Well-designed spaces in a Singapore heritage shophouse

January 25, 2019



Angel Yulo

17 Blair Road with its abundant ornamentation, Corinthian pilasters, and French windows with internal balustrades is of the Late Shophouse Style prevalent in the 1920s -1930s. Bolted half-length doors called pintu pagar fronting the entrance allow residents to keep the main doors open for ventilation without sacrificing security. 

Blair Road is a quintessential row of shophouses, macaron-colored façades ornamented with relief and ceramic tiles showcasing the affluence of their first owners. The government made sure today’s walk through the district would not differ from one in the 1920s, when the terrace houses were built. However, the interiors of these heritage buildings have been adapted to contemporary living. We enter shophouse number 17. From the front door, one can see the black spiral service staircase at the very back of the house.

“The client requested for a really open space. The transparency allows him to watch his kids play in the courtyard while he’s in the living room or the kitchen, or even upstairs,” says project lead Tomas Jaramillo of ONG&ONG. Connecting spaces also meant connecting family life.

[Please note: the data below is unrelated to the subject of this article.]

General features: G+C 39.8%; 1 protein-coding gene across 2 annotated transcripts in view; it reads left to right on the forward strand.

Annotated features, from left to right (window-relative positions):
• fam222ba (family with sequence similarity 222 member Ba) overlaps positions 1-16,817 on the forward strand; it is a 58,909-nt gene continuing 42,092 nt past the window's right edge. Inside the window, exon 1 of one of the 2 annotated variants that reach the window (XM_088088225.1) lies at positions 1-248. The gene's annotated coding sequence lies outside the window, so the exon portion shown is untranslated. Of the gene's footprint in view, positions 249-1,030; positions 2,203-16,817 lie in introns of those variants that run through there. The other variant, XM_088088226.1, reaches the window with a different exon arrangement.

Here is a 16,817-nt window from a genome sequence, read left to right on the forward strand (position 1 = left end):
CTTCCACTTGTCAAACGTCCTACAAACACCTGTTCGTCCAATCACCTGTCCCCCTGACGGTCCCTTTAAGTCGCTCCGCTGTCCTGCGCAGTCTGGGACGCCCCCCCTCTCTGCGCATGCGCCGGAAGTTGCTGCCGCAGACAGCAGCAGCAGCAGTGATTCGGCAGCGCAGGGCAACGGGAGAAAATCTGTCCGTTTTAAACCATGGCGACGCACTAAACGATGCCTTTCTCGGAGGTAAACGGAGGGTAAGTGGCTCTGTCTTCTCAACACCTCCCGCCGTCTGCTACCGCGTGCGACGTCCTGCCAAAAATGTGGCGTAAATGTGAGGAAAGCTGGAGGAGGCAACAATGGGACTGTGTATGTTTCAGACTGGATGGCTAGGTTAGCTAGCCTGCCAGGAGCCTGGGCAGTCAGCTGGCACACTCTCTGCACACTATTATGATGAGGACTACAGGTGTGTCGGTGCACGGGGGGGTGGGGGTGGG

The client knew they needed special places in the house to mount their art collection. “They gave us the dimensions of the artworks which allowed us to create coves that are just the right size such as the ones here in the dining area,” says Jaramillo.

Before renovation began in 2010, the shophouse was used as an office and fell into disrepair—steel roll ups shuttered the ground floor fenestrations, and the inner courtyard was sealed to maximize the space for pencil-pushing. Turning the building into a family residence involved restoring 80 percent of the exteriors based on archival photos. The team also rebuilt granite brackets on the residential front. “One of the advantages of this typology is you can leave the main door open, but there’s still security from the half length swing doors in front called pintu pagar. It allows air to flow through,” says Jaramillo.

The courtyard and kitchen in the rear volume as seen from the front volume of the shophouse. A retractable awning installed below the eave of the front volume covers the courtyard when it rains. A gutter at the top edge of the rear volume catches the water.